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on his next overseas trip which will have a lot of important news, so sort of bracketing the two things in between. we have been told that the president has voiced a preference that the choice he would ultimately make would be someone who attended either harvard or yale. that would certainly include some of those on the short list as stands now. he did, when asked, say there are women on that list. how will he make this decision? at this point, we are told the president believes it's not appropriate for him to ask what is known as a litmus test question, a person's views on the roe v. wade case. more a case of getting to know the person, getting a sense of how the court would be shaped. for any president, the choice of a supreme court nominee goes far beyond their own time in office, for its potential imprint on american life. so for this president to get a second opportunity to do that, is certainly an important part of his overall legacy. so we're down into the window of
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about 10 days. we would expect that the president, as he did last time, sort of create some teasable moments where he would last time announce two finalists and then sort of builds in his own sense of anticipation. so, we expect that to happen. we have been asking, hoping to find out if any came to the club this weekend. so far, still waiting to hear. >> nobody better there. our white house correspondent kelly o'donnell staked out there with the president. if you get the word we'll go to you. let's bring in the white house correspondent for the pbs news hour. kimberly alkins, kevin cyrilly. you heard what was said by kelly o'donnell and said teasable moments as we get closer to the decision. let me go further and say apprentice-like process that he may undertake as he goes through
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the process, and throwing into that pot of the apprentice process, gender and youth. >> well i think at the end of the day this president is someone who's a showman. he's someone who likes being president not just because he gets to make a lot of decisions but because there's a lot of pomp and circumstance. as we saw with the last time he was able to pick a supreme court justice, he wanted to drag it out. there were those moments where one nominee was said to be driving toward an interview and another nominee was picked. so there's all these kind of drama with the pick. thing i'm hearing from white house officials is the most important thing to this president is that the next justice be young. that person be very conservative and that person be pro-life. my sources say there are a lot of people from the federal society who gave that initial list to president trump, that list of 25 people, while he is saying there isn't going to be a litmus test with abortion, it's very clear and polls show republicans care so much about abortion, there were so many people who voted for this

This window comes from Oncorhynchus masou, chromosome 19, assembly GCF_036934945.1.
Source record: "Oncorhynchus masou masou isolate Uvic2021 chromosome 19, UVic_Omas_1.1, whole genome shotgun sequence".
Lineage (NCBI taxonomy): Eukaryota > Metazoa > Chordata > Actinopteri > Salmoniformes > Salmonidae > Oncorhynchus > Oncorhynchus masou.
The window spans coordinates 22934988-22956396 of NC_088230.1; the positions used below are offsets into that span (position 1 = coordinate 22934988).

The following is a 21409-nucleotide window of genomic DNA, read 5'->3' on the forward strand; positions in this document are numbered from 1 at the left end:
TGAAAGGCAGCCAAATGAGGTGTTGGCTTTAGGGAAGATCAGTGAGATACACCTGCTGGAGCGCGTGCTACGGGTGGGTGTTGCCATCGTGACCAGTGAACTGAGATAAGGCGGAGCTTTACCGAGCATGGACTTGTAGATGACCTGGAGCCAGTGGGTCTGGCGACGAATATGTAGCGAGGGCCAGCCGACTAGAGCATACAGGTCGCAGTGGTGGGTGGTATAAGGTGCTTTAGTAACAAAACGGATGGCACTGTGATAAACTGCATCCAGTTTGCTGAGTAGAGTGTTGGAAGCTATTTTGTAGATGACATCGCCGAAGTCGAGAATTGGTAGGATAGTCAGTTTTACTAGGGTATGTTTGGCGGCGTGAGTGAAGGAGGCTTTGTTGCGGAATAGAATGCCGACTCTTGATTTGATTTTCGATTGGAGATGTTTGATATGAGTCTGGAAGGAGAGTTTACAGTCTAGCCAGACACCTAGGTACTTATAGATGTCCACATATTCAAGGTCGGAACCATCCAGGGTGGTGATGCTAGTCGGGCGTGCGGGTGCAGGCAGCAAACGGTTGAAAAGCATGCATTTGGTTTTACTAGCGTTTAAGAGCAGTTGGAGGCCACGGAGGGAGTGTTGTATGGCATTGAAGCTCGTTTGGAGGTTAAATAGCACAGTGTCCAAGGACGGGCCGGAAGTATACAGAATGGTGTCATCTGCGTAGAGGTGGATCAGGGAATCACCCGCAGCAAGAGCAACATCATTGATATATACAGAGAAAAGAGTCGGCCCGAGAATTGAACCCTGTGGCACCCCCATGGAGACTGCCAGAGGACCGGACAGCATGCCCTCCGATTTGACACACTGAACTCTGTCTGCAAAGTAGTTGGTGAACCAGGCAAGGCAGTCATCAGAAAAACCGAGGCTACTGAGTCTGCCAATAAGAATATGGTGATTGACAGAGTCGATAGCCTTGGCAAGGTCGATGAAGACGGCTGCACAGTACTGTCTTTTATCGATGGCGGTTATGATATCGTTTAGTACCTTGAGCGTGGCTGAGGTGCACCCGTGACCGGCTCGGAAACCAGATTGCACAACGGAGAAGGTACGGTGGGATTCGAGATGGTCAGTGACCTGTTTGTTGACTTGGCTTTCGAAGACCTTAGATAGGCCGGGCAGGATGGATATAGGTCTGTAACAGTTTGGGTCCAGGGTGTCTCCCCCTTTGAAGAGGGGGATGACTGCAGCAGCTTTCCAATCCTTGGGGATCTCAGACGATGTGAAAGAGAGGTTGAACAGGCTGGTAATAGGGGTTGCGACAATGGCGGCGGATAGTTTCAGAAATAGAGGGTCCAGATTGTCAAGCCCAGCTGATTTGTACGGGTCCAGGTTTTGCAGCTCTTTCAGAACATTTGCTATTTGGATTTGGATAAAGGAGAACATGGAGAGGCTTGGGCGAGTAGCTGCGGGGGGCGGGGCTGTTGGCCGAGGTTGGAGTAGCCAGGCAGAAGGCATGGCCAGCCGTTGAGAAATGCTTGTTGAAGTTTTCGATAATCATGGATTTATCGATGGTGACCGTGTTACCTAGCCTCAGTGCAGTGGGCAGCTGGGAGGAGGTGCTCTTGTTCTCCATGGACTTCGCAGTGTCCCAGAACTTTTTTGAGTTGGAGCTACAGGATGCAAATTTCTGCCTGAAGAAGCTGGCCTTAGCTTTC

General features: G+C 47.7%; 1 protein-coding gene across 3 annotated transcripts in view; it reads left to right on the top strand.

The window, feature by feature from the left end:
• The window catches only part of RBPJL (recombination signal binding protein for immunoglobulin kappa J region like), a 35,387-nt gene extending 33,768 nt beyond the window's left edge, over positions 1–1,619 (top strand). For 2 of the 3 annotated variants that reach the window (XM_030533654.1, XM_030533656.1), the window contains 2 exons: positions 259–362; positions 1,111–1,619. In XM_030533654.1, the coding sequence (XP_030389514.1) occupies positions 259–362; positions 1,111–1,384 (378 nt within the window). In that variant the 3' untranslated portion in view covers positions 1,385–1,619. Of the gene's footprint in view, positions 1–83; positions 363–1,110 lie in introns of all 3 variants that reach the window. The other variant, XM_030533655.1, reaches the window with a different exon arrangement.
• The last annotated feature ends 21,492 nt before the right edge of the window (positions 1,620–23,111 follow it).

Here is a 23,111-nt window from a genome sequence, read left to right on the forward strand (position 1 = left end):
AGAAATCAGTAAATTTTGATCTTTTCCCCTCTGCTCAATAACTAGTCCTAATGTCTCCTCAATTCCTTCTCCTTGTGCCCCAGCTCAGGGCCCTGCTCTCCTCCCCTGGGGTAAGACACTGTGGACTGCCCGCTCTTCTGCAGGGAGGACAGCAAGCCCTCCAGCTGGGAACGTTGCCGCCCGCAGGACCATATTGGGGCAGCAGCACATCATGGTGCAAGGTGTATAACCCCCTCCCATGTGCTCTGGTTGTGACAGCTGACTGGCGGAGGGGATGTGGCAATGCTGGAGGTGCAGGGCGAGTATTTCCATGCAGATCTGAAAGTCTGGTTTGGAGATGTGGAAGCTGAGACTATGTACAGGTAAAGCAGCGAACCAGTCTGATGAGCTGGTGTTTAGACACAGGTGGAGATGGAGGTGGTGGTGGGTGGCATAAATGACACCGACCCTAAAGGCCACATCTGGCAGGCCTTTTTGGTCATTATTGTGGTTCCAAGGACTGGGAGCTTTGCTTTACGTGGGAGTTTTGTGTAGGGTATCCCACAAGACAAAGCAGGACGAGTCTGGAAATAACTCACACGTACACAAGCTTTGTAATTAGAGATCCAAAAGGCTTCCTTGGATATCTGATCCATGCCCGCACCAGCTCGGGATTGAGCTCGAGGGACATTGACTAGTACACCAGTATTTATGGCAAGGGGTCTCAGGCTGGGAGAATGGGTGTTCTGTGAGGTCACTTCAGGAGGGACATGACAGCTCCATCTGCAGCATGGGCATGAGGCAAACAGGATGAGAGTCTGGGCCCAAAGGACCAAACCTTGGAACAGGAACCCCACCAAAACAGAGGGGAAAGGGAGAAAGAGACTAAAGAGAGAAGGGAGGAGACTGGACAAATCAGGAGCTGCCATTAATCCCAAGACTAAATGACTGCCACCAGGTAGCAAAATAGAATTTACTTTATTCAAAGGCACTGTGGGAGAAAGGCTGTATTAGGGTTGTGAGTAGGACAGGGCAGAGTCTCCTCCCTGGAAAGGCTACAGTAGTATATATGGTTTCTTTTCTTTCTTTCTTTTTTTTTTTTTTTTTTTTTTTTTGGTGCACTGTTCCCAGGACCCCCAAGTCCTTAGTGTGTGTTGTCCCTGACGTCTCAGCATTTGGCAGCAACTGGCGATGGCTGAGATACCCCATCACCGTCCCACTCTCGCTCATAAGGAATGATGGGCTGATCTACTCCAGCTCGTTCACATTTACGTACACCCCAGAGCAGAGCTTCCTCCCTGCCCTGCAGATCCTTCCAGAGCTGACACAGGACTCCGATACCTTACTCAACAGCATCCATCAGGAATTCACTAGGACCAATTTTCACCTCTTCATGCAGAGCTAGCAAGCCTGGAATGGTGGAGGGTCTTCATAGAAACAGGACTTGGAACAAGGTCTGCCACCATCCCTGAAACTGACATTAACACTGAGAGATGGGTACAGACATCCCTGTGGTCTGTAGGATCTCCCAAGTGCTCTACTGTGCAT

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president, knowing they are going to supporting someone because of his pro-life stants a stance --. despite the access hollywood tape and all these things evangelicals turn their noses at, this is a president who republicans expect to have a very big say when it comes to abortion rights in the country. >> kevin, on this, recent poll there from keiser health tracks is 2/3 of americans support abortion. administration now could be testing out this narrative. as we go along day by day. where are we in this narrative about a roe v. wade overturn potentially based on who he selects here? >> richard, two things, first and foremost trump saying he would not have a litmus test of sorts with regards to the decision. but the second point i would make is with senator joe manc n